Move Me On 190: taking questions about historical significance

Teaching History feature

Published: 19th April 2023

Move Me On is designed to build critical, informed debate about the character of teacher training, teacher education and professional development. It is also designed to offer practical help to all involved in training new history teachers. Each issue presents a situation in initial teacher education/training with an emphasis upon a particular history-specific issue. 
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Trainee doesn’t see any need to take questions about historical significance beyond a focus on consequences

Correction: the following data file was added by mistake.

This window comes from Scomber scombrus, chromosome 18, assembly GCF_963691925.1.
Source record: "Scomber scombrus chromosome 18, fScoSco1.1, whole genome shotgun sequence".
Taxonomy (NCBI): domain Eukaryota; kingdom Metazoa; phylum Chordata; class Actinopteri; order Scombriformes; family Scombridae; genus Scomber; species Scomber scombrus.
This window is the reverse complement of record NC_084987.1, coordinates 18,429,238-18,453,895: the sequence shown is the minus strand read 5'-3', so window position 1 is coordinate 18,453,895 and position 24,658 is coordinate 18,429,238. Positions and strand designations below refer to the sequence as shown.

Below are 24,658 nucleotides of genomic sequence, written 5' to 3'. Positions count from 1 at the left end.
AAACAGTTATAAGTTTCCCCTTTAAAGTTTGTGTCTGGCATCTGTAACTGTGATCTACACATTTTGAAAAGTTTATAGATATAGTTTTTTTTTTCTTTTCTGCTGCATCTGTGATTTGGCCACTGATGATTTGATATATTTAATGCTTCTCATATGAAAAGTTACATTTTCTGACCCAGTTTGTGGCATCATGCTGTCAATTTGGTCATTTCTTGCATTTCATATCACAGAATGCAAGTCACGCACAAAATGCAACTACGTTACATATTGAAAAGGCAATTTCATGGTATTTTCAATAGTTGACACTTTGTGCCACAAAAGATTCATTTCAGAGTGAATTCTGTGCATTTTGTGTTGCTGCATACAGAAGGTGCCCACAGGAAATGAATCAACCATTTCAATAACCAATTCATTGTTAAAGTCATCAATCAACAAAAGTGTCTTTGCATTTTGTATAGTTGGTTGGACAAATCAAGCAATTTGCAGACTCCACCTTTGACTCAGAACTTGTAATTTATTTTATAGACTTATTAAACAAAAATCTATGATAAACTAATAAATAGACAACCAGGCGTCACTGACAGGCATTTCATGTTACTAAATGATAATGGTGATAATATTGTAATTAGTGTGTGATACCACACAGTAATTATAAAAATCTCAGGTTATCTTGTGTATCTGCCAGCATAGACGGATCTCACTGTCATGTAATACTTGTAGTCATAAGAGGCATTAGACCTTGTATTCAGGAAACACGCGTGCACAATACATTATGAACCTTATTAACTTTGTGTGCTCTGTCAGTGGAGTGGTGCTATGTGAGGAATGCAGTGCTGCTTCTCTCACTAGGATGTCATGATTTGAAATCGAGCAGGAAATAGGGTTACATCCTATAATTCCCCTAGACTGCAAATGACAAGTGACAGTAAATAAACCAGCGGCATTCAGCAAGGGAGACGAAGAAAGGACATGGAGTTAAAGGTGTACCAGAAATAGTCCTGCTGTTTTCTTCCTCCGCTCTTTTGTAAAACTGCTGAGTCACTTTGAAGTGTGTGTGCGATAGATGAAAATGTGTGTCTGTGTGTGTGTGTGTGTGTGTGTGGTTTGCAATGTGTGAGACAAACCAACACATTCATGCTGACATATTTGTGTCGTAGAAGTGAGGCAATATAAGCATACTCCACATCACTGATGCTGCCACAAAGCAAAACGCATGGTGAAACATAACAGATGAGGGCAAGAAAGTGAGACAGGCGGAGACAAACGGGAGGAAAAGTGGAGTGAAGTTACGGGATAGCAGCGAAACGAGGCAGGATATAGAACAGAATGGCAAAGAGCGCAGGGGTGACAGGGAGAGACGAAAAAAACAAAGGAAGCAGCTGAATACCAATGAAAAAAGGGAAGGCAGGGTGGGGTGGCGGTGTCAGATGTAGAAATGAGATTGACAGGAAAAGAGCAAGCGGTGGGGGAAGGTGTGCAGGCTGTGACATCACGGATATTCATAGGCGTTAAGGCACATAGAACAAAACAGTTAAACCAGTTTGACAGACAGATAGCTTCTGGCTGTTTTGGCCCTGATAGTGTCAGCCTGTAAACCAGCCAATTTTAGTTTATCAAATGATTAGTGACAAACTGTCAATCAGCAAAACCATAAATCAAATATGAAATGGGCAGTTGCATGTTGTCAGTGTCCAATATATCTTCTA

Tilda Scot is part way through her second school placement and has been given the opportunity to adapt an existing Key Stage 3 scheme of work to include a greater focus on the concept of historical significance. This invitation followed a recent external review of the school’s history curriculum which revealed strengths in terms of its focus on developing secure substantive knowledge, and particular emphases on students’ analysis of the nature and extent of change between one period and another, and on developing causal explanations for key developments. While this seemed to have served students well as a preparation for GCSE, the review identified that the students had very little opportunity at Key Stage 3 to engage with historical interpretations or the concept of historical significance...

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